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Archive for the ‘Messiah’ Category

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As we prepare to celebrate Christmas amid the rampant commercialism, hectic shopping, decorating, wrapping, cooking, and frayed nerves, may we pause to reflect on the significance of John. 1:14 to our celebration.

And the Word became flesh and lived among us, and we have seen his glory, the glory as of a father’s only son, full of grace and truth. — John 1:14, NRSV

Here in this text, the Apostle John distils the entire message of the Bible and declares that the Word—the eternal God who existed before time and history, who spoke into existence the universe and all living things—became flesh and appeared among us as a human baby! The invisible, infinite, supernatural Creator became the visible, finite, flesh-and-blood Jesus of Nazareth! In one sentence, John covers the 33-year life span of Jesus and reminds us that we actually saw the glory of God in Jesus.

Just as the Shechinah—the glory and presence of God—appeared among the Israelites in the wilderness (Ex. 16:10; 24:16; 40:34), so was God’s glory revealed in Jesus at his birth (Lk. 2:14, 30-32), transfiguration (Mt. 17:2; Mk. 9:3), death, resurrection, and ascension (Jn. 7:39; 12:16, 23, 28; 13:31,32).

The glory seen in Jesus came from the unique Father-Son relationship that he had with God before the universe was created (Jn. 17:5), and permeated his earthly life and ministry. We not only saw the glory of God in Jesus, but also the fullness of God’s grace—the limitless mercy, kindness, and love of God for sinners—and the embodiment of the truth of God’s nature and characteristics.

And as Jesus prepared to return to his Father, he promised that he would not leave us alone, but that his Holy Spirit of truth would be with us to teach, guide, comfort, and help us.

So as we gather with our families and friends this Christmas, may we find time to give thanks to God that he did not stay remote and aloof from us in his heavenly realm, but, through Jesus, identified with our humanity, loved us, suffered for us, and ultimately died for our sins in order to redeem us and give us fullness of life—now and for all eternity.

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As a Jamaican-born and British Commonwealth expatriate, I watched with the rest of the world the media frenzy over the birth of Will and Kate’s baby, George Alexander Louis, who became “His Royal Highness Prince George of Cambridge,” third in line to the British throne.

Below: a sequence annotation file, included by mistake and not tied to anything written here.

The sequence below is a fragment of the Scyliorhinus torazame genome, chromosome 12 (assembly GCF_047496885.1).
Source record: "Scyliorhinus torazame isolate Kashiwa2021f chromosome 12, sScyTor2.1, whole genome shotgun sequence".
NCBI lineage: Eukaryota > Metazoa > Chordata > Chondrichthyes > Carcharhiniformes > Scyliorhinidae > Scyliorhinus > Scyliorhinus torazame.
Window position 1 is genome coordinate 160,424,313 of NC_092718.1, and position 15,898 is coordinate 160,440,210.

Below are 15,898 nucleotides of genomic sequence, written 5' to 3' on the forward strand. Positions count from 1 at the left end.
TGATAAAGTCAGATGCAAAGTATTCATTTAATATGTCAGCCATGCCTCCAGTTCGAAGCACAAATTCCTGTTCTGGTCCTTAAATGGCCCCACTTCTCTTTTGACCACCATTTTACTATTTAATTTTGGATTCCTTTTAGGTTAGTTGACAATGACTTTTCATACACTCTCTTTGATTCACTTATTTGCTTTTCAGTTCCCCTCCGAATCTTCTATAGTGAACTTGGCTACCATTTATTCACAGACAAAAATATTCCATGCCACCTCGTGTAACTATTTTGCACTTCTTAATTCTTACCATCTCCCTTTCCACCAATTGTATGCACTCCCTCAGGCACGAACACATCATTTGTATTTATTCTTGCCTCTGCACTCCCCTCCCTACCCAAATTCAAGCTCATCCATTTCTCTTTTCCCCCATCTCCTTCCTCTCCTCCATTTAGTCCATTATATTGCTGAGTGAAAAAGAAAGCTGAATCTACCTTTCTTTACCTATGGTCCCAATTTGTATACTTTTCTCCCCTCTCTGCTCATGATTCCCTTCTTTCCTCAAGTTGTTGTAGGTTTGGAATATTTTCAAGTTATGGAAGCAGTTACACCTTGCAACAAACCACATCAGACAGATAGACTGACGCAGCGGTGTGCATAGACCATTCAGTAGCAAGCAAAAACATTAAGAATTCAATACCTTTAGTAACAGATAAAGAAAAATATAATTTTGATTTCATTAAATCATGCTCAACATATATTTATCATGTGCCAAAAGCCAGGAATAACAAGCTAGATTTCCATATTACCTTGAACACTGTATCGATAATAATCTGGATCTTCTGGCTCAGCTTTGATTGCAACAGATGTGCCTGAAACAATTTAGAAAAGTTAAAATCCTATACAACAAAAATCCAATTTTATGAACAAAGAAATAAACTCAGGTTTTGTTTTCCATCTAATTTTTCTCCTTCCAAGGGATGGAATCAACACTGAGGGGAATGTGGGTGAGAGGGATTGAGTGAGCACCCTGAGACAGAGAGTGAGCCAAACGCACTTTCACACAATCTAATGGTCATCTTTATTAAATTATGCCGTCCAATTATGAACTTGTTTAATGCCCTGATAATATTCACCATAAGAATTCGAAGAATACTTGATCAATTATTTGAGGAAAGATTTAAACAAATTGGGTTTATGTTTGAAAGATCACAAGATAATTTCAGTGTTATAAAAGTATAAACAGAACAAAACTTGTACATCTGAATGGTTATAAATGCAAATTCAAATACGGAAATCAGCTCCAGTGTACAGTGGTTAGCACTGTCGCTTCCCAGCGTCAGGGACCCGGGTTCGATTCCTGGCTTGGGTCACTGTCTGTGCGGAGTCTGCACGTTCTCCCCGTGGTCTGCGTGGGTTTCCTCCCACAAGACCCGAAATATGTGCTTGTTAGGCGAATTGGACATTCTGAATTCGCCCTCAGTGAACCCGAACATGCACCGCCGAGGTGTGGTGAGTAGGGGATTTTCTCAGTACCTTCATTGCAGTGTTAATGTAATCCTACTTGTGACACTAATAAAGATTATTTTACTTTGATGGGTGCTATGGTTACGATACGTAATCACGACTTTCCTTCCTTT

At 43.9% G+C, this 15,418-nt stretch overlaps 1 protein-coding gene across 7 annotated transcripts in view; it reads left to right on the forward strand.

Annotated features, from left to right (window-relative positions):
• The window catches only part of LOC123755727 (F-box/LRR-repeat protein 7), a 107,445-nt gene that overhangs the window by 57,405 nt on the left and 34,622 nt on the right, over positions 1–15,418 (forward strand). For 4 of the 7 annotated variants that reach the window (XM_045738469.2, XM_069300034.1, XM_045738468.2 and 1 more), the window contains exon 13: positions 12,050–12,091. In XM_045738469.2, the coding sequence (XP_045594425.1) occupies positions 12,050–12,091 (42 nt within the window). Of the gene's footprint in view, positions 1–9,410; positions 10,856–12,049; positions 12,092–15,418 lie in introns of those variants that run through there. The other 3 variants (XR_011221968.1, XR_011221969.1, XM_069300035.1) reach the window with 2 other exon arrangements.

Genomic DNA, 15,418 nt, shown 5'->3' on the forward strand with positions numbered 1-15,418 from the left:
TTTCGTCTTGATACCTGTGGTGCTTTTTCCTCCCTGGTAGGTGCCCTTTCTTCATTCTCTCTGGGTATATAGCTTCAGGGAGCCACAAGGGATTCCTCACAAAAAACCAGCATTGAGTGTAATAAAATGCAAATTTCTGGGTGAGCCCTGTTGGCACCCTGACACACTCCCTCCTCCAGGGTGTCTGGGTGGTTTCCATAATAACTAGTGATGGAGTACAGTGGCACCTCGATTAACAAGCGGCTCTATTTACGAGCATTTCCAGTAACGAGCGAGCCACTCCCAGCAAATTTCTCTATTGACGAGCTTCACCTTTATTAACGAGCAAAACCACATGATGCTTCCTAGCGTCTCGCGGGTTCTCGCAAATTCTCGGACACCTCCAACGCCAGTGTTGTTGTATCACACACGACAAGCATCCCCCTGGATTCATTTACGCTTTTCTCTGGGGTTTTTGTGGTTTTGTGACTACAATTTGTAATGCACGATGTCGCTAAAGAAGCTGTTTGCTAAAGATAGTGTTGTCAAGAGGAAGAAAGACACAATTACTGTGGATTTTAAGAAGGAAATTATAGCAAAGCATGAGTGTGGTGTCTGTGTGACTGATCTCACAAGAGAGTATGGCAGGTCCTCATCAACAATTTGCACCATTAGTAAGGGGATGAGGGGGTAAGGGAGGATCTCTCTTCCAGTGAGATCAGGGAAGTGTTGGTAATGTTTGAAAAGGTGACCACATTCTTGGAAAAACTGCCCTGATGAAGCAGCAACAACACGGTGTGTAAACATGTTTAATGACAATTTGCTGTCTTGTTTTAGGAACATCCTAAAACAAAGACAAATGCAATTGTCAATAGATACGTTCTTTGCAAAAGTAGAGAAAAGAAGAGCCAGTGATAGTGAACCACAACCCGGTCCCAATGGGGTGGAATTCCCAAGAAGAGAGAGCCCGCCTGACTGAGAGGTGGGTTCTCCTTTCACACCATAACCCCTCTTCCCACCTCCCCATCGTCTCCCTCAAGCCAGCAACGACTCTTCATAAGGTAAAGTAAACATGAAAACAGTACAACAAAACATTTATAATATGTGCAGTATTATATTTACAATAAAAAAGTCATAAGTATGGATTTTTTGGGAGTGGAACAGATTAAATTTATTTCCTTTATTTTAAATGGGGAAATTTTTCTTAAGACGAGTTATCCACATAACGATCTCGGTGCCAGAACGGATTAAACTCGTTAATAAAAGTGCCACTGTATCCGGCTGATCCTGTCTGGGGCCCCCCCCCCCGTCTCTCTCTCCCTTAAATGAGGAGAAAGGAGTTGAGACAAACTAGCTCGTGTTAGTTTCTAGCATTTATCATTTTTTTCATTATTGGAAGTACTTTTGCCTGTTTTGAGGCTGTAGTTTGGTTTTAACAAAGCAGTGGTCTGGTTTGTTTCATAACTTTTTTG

During this royal hubbub, I thought of another royal birth, that of Jesus of Nazareth.

While Prince George’s birth was announced and anticipated less that a year ago, the coming of a divine king who would save his people from their sin was prophesied over 300 times throughout the Old Testament and over 1,000 years before Jesus was born. And there are at least 50 New Testament verses that show how Jesus’ birth and life fulfilled these Old Testament prophecies.

Yet, despite over 1,000 years of advanced announcements, very few people were aware of Jesus when he finally arrived. There was no royal palace, no resplendently clad and beaming parents of worldly importance, no colorful military honor guard, no booming 21-cannon-salute, and no worldwide media gathering to capture the moment of this future king’s arrival in Bethlehem.

There was only the sudden and frightening appearance of a choir of angels to announce his birth to a few shepherds who then left their flock of sheep and ran to find this newborn king in—of all places—a stable.

Apart from three wise foreign dignitaries, few people recognized the royalty of this child or suspected the impact that he would have on his country over the next thirty years or how his life, death, resurrection, and teachings would influence and change peoples and cultures over the next two thousand years and beyond.

Today, many people do not recognize Jesus as their lord and king, but the Bible proclaims:

“God was in Christ, reconciling the world to himself, no longer counting people’s sins against them. And he gave us this wonderful message of reconciliation.” (2 Cor. 5:19)

And the Bible ascribes the title of king not only to God, but to Jesus when he returns to set up his new Kingdom on a new earth:

“Glory and honor to God forever. He is the eternal King, the unseen one who never dies; he alone is God.” (1 Tim. 1:17)

“For at the right time Christ will be revealed from heaven by the blessed and almighty God, the King of kings and Lord of lords.” (1 Tim. 6:15)

“Together they [an alliance of evil world powers] will wage war against the Lamb [Jesus], but the Lamb will defeat them because he is Lord over all lords and King over all kings, and his people are the called and chosen and faithful ones . . . On his robe and thigh was written this title: King of kings and Lord of lords.” (Rev. 17:14; 19: 16)

If and when Prince George ascends the throne of England as king, he will also become the ceremonial head of the Church of England with the title, “Supreme Governor of the Church of England.”

It is my prayer that, far from being a ceremonial head, he will have a genuine faith in Jesus Christ and be numbered among the faithful ones of Christ’s people.

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All the above Bible references are from the New Living Translation, 1996.

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